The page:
Making do during the time of the coronavirus.
I wrote my first blog eight years ago when I was 83 years old and had just moved to Santa Barbara into a retirement community.
As I had sold my home in Berkeley, there would be no going back.
The first blog was “Making it Work on the South Coast.” The last written two years ago was titled “The Best for Last,” about Santa Cruz Island which gave me an opportunity to write both about my parents and my experiences on the island. In those intervening years, I had moved to a more agreeable apartment within the complex and had participated in the development of a Native Plant Garden in an area just below my new apartment. And I began a book – a compilation really, of the blogs and shorter nature pieces written for our monthly newsletter.
I used for the title “Best for Last” suggesting that this final period of my life in Santa Barbara was just that, though I still nurture deep reserves of nostalgic memories of the Berkeley Hills where I had lived most of my life. (Available through Amazon or at Chaucer’s, Santa Barbara)
With the help of a talented designer, I created a book that others thought more highly of than I did. I have always felt that what I wrote was less than what I was capable of – if only I could reach deeper.
Now I am ninety-one. I read, poke about in the native garden, or often just sit outside and listen to the birds. Like a native Santa Barbarian, I worry about frequent dry winters. But I am deeply frightened about Climate Change and how persistent droughts and heat on the South Coast and elsewhere, will affect those who follow us. Will my children, grandchildren and now five great-grandchildren know the joys of green winters and flower-filled springs and a sun to seek out, not one to hide from?
I recognize the lugubrious tone of my writing, but these are lugubrious times when our lives have been transformed by a virus – covid-19. We read about Ebola, grieved for families but took comfort in knowing that this was on the African continent, and that our own horror, AIDS, most often affected others, unless we happened to have a gay son. I was born 11 years after the Spanish Flu, knowing about it mostly from a photograph of my mother, a pretty young woman in her volunteer nurses’ uniform with a red cross on her cap.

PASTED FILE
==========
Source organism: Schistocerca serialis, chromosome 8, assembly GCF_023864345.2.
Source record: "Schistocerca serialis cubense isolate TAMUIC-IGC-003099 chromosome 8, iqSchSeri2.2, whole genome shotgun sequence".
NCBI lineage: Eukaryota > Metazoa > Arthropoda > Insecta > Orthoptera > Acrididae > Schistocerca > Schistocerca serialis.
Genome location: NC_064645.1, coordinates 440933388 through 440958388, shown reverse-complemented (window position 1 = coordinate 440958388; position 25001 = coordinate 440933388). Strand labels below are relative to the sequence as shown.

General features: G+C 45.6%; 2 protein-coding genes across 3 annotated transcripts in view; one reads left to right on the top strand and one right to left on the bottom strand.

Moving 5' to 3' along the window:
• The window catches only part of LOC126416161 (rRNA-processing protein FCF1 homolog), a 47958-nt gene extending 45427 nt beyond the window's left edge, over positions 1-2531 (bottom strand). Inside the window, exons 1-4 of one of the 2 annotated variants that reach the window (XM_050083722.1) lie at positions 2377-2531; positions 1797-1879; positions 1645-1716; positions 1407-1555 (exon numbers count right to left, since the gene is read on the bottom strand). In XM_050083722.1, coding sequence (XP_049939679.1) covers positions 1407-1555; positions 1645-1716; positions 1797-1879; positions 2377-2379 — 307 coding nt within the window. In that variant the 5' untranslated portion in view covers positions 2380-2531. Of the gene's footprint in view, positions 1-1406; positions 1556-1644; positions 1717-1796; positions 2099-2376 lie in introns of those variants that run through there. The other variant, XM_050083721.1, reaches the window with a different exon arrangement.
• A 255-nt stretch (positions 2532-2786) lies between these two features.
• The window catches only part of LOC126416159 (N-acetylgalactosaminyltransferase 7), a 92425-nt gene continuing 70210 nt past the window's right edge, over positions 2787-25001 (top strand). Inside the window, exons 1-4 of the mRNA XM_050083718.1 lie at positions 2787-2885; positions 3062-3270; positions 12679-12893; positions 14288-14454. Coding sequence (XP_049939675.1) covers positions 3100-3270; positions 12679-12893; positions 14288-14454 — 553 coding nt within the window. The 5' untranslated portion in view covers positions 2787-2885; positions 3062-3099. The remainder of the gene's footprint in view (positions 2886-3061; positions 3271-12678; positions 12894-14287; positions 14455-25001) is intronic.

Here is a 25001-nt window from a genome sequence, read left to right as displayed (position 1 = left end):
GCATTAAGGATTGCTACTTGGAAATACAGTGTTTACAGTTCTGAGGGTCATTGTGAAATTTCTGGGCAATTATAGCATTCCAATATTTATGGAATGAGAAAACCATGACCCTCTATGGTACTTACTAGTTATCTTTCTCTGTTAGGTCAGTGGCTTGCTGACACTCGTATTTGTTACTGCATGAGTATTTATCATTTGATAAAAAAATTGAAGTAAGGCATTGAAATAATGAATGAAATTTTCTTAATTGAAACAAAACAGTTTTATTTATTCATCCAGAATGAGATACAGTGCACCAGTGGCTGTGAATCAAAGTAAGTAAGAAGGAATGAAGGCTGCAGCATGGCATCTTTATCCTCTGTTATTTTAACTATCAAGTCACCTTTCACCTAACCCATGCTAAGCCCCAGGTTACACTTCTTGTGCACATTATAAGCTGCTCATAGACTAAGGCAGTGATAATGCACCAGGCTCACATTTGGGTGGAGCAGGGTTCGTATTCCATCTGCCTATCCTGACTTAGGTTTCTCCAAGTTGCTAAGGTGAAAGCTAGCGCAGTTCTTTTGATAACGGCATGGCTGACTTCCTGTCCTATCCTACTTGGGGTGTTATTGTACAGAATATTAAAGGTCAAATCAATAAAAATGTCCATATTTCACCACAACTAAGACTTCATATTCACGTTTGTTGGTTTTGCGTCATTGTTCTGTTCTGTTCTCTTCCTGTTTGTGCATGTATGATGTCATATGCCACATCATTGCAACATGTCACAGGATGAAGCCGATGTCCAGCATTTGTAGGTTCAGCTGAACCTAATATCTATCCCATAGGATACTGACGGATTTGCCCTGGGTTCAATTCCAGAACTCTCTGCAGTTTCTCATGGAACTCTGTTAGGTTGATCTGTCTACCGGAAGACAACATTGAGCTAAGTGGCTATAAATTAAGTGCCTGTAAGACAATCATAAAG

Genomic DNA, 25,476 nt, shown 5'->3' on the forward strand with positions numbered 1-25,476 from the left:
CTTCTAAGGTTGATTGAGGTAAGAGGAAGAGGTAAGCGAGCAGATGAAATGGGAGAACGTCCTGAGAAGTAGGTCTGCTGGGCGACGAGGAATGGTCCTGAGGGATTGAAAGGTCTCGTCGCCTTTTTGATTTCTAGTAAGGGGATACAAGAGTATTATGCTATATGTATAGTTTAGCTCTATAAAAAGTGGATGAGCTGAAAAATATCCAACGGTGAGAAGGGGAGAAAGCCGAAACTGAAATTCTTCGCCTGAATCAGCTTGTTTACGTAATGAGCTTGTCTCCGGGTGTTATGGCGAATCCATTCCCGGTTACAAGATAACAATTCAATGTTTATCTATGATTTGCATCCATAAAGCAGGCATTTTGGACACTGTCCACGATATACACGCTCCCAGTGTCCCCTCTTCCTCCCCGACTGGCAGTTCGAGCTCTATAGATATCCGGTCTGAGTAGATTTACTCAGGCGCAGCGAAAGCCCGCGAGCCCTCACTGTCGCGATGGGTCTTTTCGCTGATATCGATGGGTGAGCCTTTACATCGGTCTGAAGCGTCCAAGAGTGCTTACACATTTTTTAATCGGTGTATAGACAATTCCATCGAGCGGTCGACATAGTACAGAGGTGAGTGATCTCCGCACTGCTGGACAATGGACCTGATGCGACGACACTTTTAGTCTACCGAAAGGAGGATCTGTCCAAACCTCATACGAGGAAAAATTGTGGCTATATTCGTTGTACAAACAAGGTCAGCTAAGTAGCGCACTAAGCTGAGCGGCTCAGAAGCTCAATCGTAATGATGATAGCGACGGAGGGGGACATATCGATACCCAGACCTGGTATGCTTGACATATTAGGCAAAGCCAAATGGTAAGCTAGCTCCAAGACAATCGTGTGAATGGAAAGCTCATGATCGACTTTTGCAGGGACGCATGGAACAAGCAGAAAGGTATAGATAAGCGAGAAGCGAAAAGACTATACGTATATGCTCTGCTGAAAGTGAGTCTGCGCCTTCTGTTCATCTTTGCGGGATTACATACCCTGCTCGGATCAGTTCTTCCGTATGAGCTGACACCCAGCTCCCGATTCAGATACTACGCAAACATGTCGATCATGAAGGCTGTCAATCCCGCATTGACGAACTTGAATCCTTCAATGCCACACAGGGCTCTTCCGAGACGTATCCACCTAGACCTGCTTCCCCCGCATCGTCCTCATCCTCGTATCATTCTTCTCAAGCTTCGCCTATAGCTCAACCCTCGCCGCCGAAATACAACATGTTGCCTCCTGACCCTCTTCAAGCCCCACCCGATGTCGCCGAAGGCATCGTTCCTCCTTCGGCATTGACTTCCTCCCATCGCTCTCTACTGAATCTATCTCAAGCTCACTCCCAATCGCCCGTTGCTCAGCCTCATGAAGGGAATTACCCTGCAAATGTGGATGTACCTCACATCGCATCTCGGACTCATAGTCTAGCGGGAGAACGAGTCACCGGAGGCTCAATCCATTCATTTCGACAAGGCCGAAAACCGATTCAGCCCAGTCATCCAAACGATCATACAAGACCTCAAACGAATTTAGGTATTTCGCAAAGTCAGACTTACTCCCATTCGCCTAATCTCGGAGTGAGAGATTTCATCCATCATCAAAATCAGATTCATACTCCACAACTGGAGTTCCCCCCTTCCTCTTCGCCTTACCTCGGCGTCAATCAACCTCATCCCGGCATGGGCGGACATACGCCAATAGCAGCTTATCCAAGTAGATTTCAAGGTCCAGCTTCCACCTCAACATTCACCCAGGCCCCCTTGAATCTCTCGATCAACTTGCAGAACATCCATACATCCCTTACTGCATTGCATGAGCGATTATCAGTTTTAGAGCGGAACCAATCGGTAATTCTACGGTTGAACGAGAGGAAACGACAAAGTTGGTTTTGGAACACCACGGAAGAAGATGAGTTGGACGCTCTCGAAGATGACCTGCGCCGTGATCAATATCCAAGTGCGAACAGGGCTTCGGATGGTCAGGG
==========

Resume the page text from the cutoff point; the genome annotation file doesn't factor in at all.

Six months after my birth, the world was plunged into the Great Depression and then World War II. Now it is our turn, first with an epidemic, coronavirus (or covid-19), which we barely understand, followed most likely by another Great Depression. As I often do, I have retreated to nature and to birds. But with my flagging energies I am seldom out in the field, or rarely stirred to pursue a hidden bird with an unfamiliar song. I let others do my birding. I accept a mostly vicarious life by reading the postings of local birders – vigorous men, mostly, middle-aged women, who like certain botanists, are “my kind,” what ever that means
We are mostly isolated on our campus, with meals in plastic bags hung on our doorknobs, and no visitors permitted. Most people are wearing masks which makes even my friends unrecognizable. I escape occasionally by getting into my old Scion car and meeting family members at a park for a stroll. Classes and programs are online on our in-house television. My life isn’t so different except when I think about it. As long as my family and those dear to me stay well, I will remember to be grateful.
With businesses closed and most people staying at home, freeways are almost empty, and the air is brighter and cleaner than most people can remember. Wild animals, often unseen, have taken over Yosemite Valley and Griffith Park in Los Angeles.
In one of those beautiful ironies, while most of us have “sheltered in place” the birds are on the move in unprecedented numbers. It appears that Oak Park and our knoll where Samarkand is located are not on one of the migratory corridors. A recent report on my list serve, where local birders post what they see, one young man stood in his driveway for almost an hour, head tilted back, watching an extravaganza of swallows, swifts, loons and kingbirds.
Daytime migrations are unusual. Most birds migrate at night when the air is cooler and quieter, using a combination of navigational aides like the position of the stars, the magnetic fields, or polarized light. At daybreak, most song birds rest and feed and at dusk set off again. Certain birds make marathon flights over water and will need enough stored fats for the journey.
I have often wished I lived in a quiet place far from towns and airports where I could hear the special calls that migrating birds use to keep in touch with one another. Yes. quiet, and truly dark nights where I could see stars beyond counting.
Other birders are reporting unusual numbers of passerines – Black-headed Grosbeaks, Western Tanagers, Orioles, warblers, and others in the high state of excitement that defines the time of migration.
I move away from my computer to rest my eyes and to see if I wrote anything interesting in my journal. My journal often receives my most intimate thoughts.
Two ‘poems’ from my journal:
Dear ones on your strong wings
With even stronger intent.
Are you fleeing this diseased planet?
But you too are a captive of gravity
With lungs which need oxygen.
Mars would never do.
I approach a dear friend
Yearning for an embrace
For a warm enfoldment
Heart beating against a beating heart.
But instead, we measure
With our eyes
What is six feet.